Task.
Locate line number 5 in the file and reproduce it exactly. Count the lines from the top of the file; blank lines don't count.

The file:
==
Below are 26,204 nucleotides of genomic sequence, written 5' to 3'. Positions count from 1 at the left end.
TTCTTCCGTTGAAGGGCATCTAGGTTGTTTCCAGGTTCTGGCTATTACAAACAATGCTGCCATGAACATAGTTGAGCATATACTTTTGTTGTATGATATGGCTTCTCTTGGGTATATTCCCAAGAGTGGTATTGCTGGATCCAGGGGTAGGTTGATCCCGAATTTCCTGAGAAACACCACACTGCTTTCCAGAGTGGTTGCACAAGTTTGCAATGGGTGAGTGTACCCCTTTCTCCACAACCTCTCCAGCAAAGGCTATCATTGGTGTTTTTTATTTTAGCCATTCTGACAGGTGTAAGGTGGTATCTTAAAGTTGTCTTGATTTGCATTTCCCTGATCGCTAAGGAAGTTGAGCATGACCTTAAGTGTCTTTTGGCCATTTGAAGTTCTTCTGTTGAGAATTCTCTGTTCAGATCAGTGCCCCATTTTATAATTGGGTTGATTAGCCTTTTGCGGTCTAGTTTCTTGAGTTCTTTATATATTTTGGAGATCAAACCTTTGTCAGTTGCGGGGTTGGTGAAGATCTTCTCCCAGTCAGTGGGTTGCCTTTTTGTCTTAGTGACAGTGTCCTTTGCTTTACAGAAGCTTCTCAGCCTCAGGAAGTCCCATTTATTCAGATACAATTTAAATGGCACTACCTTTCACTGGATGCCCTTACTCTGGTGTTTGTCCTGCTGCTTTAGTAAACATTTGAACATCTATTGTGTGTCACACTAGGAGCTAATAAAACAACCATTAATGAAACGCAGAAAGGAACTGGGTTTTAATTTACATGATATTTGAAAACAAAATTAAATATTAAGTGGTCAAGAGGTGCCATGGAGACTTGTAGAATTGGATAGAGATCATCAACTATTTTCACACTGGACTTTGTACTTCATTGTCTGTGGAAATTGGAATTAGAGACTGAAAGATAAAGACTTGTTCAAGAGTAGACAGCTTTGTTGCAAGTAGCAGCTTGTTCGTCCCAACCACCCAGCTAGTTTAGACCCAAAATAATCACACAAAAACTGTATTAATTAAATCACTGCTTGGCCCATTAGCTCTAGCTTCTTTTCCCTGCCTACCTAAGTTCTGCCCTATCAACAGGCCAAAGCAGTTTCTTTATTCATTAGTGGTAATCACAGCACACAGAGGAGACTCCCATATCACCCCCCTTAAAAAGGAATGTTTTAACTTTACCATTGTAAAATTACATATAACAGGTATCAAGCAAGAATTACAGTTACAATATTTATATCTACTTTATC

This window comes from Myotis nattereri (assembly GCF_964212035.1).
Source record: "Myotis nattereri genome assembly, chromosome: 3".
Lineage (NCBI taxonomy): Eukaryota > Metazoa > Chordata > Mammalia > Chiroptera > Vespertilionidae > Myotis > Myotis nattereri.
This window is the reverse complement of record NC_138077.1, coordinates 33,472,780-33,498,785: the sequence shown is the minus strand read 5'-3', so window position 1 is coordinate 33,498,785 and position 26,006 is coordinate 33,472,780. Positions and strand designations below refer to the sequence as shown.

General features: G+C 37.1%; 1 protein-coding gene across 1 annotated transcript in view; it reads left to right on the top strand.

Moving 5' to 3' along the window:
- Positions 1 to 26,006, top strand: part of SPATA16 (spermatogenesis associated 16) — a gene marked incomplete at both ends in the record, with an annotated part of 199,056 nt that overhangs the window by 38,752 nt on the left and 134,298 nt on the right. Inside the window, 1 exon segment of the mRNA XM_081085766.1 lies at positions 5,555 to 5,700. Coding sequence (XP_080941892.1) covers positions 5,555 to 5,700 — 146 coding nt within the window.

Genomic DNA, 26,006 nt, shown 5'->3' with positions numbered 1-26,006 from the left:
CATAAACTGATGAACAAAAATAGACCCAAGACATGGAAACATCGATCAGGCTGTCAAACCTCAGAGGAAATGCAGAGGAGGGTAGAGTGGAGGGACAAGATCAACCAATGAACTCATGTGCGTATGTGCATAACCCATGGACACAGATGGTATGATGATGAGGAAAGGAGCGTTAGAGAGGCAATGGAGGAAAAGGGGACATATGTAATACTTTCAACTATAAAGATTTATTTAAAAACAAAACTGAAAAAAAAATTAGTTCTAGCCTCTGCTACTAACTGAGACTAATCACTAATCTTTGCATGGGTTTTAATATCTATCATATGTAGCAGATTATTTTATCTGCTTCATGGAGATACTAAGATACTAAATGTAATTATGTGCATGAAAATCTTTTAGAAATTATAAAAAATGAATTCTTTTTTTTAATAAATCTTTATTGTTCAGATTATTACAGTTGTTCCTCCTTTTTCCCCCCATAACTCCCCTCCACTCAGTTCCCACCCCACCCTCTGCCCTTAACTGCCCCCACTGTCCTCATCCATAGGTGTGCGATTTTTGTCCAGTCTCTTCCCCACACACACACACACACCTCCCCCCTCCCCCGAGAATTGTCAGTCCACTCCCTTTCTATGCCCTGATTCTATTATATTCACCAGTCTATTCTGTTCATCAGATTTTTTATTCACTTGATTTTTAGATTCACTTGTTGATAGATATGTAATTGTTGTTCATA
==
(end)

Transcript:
Lineage (NCBI taxonomy): Eukaryota > Metazoa > Chordata > Mammalia > Chiroptera > Vespertilionidae > Myotis > Myotis nattereri.